Dr Govinda KC’s revolt against the rampant corruption and greed within Nepal’s medical sector deserves far greater praise than what he has received so far. The physician at the Tribhuvan University Institute of Medicine (IOM) is not only challenging the university, but also the government and the major political parties.
KC’s fast is also a wakeup call for us ordinary Nepalis to do our best, to be honest, and to provide the best quality service to the public. However, we prefer to overlook this aspect of the doctor’s protest because that would require us to accept our weaknesses and admit that we are not performing to the highest standards.
The magnitude and implications of the events of the past month have been gravely misunderstood by the Teaching Hospital, Nepal Medical College (NMC), as well as the general public. In our myopic view, nepotism and corruption is inherent only in the medical sector. Nothing could be further from the truth. Yes, the astronomical fees that medical students are charged undoubtedly invite a rather ‘visible’ and substantial degree of corruption. But every occupation in Nepal suffers from this affliction because qualities like professional integrity and excellence in the workplace are simply not valued in this country.
Corruption is not only the illegal transfer of cash though. The use of political and economic power for example to appoint party apparatchiks to professional positions, is also corruption. Dr KC’s larger struggle is, therefore, not just against TU, but against political parties and leaders who abuse their influence to construct patronage networks in medical universities and elsewhere.
Administrators who make their way up the professional ladder in such a deplorable manner have to pay back their ‘masters’ either in kind or cash. Heads of campuses and colleges return the favour by hiring teaching staff based on political-party membership, rather than qualification. Some of the rectors and chairmen serve as conduits through which black money is passed through. They easily admit students with ‘connections’ and provide affiliation to undeserving colleges. Supervision is reduced to nil. As a result, these officials become bereft of integrity and lose their credentials as impartial academics. They are mere pawns in a never ending political game.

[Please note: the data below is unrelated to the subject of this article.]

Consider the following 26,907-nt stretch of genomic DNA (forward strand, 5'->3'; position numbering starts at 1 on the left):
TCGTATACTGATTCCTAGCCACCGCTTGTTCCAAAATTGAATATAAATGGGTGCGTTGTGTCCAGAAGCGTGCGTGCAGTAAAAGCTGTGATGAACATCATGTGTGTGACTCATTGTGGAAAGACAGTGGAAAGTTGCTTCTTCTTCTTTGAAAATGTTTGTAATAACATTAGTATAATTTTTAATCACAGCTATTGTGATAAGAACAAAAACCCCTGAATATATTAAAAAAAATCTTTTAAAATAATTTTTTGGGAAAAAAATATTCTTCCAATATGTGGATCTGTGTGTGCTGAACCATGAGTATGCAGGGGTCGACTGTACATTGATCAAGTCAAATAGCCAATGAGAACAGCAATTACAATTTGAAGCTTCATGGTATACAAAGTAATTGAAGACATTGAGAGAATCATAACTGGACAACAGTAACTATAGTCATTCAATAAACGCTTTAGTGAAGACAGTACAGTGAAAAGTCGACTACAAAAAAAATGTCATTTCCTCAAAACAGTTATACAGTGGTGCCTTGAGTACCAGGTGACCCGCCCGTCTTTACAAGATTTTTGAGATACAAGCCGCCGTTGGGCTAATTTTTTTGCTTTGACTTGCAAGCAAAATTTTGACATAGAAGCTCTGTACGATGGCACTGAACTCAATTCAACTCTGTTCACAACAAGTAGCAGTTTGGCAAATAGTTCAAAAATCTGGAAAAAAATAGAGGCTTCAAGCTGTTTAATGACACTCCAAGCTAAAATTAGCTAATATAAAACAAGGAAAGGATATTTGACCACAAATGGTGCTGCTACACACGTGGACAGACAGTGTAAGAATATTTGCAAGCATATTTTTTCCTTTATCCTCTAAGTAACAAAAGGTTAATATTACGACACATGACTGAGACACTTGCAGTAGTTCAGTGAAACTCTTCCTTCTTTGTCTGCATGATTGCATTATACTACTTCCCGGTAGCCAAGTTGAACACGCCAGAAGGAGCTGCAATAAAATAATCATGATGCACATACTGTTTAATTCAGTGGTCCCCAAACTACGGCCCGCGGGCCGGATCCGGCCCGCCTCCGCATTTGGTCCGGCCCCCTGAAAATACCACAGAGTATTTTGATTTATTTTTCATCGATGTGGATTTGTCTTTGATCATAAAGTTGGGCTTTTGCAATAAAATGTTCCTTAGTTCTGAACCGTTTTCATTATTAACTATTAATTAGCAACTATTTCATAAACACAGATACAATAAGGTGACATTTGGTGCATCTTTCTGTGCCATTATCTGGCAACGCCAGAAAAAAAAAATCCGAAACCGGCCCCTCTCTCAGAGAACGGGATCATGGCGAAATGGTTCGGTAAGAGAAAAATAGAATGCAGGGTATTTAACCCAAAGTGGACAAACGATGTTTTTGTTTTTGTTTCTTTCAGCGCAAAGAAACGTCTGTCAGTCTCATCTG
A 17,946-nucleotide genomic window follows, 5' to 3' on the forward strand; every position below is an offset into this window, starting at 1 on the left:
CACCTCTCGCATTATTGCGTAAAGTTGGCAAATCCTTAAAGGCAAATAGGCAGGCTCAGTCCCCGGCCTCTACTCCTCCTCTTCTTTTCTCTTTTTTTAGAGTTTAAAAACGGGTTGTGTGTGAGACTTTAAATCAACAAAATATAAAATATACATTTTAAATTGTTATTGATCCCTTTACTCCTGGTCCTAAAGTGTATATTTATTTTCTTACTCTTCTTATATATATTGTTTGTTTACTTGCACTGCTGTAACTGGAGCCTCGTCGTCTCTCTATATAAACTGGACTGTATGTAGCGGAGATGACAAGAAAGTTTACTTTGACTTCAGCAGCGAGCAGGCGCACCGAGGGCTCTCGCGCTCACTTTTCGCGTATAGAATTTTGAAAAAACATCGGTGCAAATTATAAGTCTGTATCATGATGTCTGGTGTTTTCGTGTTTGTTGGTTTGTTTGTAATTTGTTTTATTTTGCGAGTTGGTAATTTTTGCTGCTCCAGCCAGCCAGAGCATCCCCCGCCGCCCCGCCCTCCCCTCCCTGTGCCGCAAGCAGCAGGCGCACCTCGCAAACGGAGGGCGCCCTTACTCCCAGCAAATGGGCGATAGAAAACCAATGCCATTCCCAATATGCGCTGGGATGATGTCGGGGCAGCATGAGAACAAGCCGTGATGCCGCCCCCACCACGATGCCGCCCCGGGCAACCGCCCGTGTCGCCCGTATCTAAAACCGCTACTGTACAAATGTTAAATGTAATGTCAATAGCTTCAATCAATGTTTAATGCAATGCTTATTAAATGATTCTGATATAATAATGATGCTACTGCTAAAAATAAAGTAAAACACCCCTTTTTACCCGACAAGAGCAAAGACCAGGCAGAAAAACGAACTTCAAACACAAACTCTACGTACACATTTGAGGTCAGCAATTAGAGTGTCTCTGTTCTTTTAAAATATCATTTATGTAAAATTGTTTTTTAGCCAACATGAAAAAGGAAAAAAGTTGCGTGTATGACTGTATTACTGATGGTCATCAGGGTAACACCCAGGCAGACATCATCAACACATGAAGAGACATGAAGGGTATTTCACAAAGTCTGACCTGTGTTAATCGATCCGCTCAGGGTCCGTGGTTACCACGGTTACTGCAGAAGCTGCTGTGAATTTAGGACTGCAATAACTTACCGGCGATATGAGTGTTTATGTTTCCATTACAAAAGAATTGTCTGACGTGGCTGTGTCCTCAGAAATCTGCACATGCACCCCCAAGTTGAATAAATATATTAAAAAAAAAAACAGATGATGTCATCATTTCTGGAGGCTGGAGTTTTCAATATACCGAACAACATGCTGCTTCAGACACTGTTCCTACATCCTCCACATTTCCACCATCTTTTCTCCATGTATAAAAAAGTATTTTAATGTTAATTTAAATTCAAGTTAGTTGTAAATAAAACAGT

In most campuses under Tribhuvan University, student unions act as proxies for the political parties and have the decisive say on who is appointed to adjunct or contractual teaching faculty positions. Having gotten neither a good education nor any professional experience, the thousands of graduates that TU churns out every year are, unsurprisingly, second-rate. However, the corruption that takes place within medical colleges pales in comparison to the real cost that the country has to bear when an entire generation of qualified labour force is squandered.
The political parties have spread their tentacles so wide and deep that they are stifling progress at all sectors and levels, whether it be schools and colleges, industries, businesses, or even government ministries. KC’s initiative, in this context, is admirable. But without effectively addressing the structural roots of corruption and rent seeking, the problem won’t go away just through one man’s efforts.
A much larger-scale initiative with a sustainable coalition of professionals and skilled workers, school teachers, trade unions and workers, entrepreneurs, civil society, urban residents is needed to enforce true change. This is far easier said than done. Dr Govinda KC has taken the first step, now we need to get behind him.
Chaitanya Mishra is a professor at the Department of Sociology and Anthropology in Tribhuwan University.